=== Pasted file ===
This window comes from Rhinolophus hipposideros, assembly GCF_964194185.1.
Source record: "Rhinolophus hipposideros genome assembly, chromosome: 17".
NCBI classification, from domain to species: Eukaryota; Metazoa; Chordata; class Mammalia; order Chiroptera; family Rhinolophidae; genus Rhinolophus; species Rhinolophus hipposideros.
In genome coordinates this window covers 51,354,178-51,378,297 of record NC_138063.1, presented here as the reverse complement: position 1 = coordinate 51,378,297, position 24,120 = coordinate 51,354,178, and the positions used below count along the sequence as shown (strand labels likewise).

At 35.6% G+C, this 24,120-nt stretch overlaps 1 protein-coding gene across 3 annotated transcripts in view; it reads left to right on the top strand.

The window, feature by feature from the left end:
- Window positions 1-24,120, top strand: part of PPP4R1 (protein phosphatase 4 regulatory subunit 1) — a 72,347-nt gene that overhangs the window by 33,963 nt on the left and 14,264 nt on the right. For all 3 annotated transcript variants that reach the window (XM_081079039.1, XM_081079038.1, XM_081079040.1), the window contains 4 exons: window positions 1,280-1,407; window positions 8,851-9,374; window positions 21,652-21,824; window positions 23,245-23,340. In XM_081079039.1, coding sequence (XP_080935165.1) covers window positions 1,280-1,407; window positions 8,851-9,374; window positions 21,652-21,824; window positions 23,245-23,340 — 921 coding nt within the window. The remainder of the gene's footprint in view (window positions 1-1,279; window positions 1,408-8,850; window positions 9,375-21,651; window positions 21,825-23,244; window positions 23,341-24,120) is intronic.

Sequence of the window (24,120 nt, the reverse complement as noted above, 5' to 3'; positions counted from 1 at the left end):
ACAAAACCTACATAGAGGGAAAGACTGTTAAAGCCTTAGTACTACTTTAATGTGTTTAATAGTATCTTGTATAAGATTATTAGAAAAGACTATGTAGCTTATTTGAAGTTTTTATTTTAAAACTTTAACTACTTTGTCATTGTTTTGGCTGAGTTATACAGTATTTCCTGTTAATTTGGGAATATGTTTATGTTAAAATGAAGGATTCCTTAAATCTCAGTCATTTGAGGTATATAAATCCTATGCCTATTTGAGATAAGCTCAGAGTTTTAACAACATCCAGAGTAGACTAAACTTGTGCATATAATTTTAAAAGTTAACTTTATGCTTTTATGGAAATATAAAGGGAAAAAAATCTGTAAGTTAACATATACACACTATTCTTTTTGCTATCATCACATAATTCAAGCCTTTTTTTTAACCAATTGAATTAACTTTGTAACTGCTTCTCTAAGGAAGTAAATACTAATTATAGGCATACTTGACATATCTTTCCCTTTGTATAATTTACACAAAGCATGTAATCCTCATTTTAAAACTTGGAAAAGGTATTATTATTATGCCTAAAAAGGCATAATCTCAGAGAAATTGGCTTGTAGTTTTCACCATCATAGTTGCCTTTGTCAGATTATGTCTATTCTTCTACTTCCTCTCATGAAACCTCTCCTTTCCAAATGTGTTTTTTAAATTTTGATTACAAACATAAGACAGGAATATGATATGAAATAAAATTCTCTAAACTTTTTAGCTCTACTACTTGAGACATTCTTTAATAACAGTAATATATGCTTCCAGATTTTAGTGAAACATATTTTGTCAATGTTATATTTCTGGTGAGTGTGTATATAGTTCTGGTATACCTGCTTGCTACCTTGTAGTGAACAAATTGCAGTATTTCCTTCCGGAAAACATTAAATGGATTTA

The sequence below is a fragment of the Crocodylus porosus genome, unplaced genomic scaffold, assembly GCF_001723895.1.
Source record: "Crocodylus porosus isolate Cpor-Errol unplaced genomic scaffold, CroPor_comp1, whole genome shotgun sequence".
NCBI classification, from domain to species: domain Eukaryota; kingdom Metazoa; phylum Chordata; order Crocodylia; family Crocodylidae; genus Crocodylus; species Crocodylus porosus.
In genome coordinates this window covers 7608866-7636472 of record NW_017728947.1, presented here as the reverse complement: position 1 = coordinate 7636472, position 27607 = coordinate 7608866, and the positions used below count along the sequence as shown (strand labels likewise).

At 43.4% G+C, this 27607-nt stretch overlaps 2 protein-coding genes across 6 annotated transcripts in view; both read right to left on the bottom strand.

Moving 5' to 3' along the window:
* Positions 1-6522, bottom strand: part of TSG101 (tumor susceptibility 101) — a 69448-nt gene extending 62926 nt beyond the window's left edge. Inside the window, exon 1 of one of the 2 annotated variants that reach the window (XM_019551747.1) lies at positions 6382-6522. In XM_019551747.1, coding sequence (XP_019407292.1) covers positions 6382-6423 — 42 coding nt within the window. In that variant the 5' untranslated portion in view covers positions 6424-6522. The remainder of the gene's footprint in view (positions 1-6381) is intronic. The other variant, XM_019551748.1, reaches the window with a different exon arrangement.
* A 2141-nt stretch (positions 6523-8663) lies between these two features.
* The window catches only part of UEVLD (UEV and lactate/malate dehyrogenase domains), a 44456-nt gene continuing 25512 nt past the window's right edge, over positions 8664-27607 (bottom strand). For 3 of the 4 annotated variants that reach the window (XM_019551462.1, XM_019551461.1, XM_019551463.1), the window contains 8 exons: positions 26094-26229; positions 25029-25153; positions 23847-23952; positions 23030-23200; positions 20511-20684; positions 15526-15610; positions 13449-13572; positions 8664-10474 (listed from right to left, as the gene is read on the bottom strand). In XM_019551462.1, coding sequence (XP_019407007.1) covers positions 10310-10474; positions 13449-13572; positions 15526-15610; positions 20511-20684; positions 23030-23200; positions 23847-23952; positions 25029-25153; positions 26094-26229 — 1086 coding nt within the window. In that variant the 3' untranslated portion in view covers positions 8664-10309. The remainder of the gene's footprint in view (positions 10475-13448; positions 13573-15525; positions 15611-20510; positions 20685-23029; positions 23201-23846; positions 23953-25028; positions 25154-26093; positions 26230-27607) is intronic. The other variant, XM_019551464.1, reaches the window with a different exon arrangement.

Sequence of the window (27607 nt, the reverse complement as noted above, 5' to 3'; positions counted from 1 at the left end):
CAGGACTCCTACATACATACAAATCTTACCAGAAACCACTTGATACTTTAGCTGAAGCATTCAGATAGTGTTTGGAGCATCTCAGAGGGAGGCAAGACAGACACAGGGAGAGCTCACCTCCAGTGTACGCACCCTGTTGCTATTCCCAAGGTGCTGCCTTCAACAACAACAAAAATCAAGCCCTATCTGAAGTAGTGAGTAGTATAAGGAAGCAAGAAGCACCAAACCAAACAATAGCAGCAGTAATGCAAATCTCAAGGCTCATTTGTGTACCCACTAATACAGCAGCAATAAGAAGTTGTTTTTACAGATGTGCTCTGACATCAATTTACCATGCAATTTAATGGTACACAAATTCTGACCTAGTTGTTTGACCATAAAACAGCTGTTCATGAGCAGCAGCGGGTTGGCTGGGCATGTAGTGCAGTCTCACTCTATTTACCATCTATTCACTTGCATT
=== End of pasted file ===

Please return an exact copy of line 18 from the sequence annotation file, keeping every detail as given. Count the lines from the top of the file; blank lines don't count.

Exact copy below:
* The window catches only part of UEVLD (UEV and lactate/malate dehyrogenase domains), a 44456-nt gene continuing 25512 nt past the window's right edge, over positions 8664-27607 (bottom strand). For 3 of the 4 annotated variants that reach the window (XM_019551462.1, XM_019551461.1, XM_019551463.1), the window contains 8 exons: positions 26094-26229; positions 25029-25153; positions 23847-23952; positions 23030-23200; positions 20511-20684; positions 15526-15610; positions 13449-13572; positions 8664-10474 (listed from right to left, as the gene is read on the bottom strand). In XM_019551462.1, coding sequence (XP_019407007.1) covers positions 10310-10474; positions 13449-13572; positions 15526-15610; positions 20511-20684; positions 23030-23200; positions 23847-23952; positions 25029-25153; positions 26094-26229 — 1086 coding nt within the window. In that variant the 3' untranslated portion in view covers positions 8664-10309. The remainder of the gene's footprint in view (positions 10475-13448; positions 13573-15525; positions 15611-20510; positions 20685-23029; positions 23201-23846; positions 23953-25028; positions 25154-26093; positions 26230-27607) is intronic. The other variant, XM_019551464.1, reaches the window with a different exon arrangement.